How do Amish pay medical bills, if they don’t have health insurance?
We get a look at how some Amish handle this in a new piece on Cincinnatti Public Radio.
Amish famously do not use commercial health insurance, opting to rely on their own churches and extended communities when the need is great.
And while a “pass-the-hat” approach may have been more common in the past, numerous Amish communities now have formalized mutual aid programs – which presumably make collecting funds and administering the program simpler.
Amishman Dan Yoder is a key person in the plan used in the Holmes County, Ohio Amish community. He explains how it works:
“Insurance is more for your own benefit,” says Dan Yoder. “The aid plan is when all the church members get together and they try to help everybody else. Not for their own benefits.”
Yoder is a member of the Amish community in Holmes. He pays all the medical bills for his church members and surrounding churches, too, using a fund that everyone contributes to. It costs between $90 and $110 a month per member to participate, what’s called a “self-pay” model.
The negotiating heft of a large, promptly cash-paying community helps the Amish secure favorable rates. The sole hospital in Holmes County, Pomerene Hospital in Millersburg, accepts payment via the Amish fund.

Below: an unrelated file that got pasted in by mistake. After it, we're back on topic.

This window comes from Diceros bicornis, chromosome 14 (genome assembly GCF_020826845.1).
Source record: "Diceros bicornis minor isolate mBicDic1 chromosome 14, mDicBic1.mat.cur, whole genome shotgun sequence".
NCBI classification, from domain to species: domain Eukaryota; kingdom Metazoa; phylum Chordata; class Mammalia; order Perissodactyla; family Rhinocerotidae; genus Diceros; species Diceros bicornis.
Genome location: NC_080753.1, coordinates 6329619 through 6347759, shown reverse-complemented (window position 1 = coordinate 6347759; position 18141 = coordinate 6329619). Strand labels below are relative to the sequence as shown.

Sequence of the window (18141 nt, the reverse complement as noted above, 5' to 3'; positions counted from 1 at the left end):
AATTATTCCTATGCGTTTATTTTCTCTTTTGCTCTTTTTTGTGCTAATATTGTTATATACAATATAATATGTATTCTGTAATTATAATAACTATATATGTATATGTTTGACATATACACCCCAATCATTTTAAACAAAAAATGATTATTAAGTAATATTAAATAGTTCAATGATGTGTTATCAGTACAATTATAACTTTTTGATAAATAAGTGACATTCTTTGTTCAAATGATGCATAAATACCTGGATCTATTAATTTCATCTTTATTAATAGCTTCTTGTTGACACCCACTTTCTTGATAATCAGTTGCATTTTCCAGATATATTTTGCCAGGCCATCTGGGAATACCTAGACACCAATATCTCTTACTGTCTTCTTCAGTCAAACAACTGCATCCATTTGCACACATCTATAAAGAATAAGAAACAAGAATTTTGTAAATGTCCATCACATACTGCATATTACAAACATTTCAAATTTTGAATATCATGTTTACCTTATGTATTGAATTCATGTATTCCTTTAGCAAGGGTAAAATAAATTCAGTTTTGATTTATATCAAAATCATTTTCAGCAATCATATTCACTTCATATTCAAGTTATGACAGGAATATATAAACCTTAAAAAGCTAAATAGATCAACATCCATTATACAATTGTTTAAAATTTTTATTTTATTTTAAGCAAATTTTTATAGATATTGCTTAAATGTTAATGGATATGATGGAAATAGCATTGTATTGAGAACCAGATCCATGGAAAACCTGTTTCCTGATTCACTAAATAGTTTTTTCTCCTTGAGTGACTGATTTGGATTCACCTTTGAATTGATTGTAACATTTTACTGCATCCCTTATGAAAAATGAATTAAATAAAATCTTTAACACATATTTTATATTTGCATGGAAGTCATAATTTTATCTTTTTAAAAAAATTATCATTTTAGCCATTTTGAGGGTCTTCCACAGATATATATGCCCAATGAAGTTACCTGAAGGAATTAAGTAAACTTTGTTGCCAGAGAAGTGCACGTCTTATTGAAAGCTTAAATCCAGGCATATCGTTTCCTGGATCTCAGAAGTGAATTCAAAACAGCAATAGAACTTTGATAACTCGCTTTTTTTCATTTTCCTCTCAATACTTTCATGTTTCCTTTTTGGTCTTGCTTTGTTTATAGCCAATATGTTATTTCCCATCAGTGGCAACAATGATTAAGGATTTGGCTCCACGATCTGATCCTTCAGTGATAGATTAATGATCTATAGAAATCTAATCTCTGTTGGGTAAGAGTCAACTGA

The Amish community doesn’t participate in Medicare or Medicaid, either. Yoder even negotiates with health providers the way an insurance company would to get lower prices for medical care. Often he can secure discounts because they pay all their bills immediately.
“Our health providers will never have a bill that is more than 10 days old,” Yoder says, “versus when the insurance company works with health providers on health care, you’re talking about 8 months to a year before the providers get payment.”
Other large settlements, like Lancaster County, also have formal aid plans.
This community-supported ethos lying behind Amish health care has always had a positive sheen.
However, the other side of the coin – one much less-remarked upon – is that this can lead to some difficult personal dilemmas in deciding whether to pursue a given medical course, given the burden it may impose on the community:
“We do see families really grapple with the burden that they’re going to potentially be with their community at large,” Scott says. “It’s pretty rare that we’ll sit down with a family here the first time and lay out treatment options and that they will consent the first time. They’ll usually tell us they need to go speak with their grandparents, maybe bishops at their church.”
He says in many cases, the church fund will raise money for expensive procedures like bone marrow transplants.
In other cases, however, the group decides the possible benefits for one patient aren’t worth the cost to the whole community.
In some communities, when bills are greater than what the local church or “extended network” can cover, you’ll see other efforts to raise funds.
These can include benefit meals, or auctions which tap support not only from within the Amish but from the outside community as well.
One inspiring example of this were the auctions supporting Amos Hertzler, a boy in New York born with a rare esophageal condition. At least one of those events drew thousands of people.